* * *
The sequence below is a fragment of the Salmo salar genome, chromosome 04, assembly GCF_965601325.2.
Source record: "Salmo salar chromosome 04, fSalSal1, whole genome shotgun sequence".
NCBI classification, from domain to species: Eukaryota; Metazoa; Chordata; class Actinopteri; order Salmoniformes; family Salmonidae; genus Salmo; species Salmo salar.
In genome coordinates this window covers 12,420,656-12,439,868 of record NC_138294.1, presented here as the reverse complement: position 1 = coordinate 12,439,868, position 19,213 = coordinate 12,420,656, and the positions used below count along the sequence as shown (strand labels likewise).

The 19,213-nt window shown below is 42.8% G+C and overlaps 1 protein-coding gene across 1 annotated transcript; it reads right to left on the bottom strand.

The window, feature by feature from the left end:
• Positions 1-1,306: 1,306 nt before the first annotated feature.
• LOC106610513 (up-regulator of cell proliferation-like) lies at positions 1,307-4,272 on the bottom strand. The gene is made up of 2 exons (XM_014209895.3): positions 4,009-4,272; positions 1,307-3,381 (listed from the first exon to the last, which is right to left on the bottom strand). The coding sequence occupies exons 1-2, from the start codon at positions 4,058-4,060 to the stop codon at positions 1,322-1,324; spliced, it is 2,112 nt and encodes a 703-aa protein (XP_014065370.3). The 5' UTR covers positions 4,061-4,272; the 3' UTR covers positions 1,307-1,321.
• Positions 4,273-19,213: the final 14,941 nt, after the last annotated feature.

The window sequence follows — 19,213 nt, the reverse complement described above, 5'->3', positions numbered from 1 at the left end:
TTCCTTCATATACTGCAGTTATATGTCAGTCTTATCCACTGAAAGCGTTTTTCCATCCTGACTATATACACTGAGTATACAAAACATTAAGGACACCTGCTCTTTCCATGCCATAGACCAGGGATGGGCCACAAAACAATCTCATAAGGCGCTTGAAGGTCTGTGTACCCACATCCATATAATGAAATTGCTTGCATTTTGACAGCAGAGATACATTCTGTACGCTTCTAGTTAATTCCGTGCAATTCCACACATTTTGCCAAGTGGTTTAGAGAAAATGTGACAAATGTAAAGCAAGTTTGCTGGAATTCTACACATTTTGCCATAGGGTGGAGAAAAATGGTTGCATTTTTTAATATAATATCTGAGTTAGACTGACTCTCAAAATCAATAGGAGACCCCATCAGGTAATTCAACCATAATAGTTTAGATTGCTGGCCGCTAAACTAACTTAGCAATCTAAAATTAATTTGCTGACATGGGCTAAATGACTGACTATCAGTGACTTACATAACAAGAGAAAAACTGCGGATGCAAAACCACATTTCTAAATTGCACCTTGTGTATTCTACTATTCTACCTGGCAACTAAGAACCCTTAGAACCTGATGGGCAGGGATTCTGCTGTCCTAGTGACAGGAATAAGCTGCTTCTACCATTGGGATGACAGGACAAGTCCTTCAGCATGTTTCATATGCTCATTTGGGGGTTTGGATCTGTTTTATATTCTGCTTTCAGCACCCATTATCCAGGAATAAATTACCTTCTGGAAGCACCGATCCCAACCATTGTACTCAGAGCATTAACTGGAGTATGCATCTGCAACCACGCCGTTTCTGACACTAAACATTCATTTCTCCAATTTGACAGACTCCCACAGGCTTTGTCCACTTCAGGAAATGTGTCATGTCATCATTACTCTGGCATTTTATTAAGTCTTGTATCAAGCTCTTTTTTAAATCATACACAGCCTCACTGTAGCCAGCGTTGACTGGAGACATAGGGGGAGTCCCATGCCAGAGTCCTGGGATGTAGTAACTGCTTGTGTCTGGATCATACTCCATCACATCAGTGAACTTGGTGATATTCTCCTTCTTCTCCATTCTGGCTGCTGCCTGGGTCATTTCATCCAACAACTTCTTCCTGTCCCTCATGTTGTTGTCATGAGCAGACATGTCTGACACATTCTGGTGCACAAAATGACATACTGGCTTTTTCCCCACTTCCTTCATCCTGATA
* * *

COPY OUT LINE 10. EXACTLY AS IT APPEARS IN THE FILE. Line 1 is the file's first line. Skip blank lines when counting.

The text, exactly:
The window sequence follows — 19,213 nt, the reverse complement described above, 5'->3', positions numbered from 1 at the left end: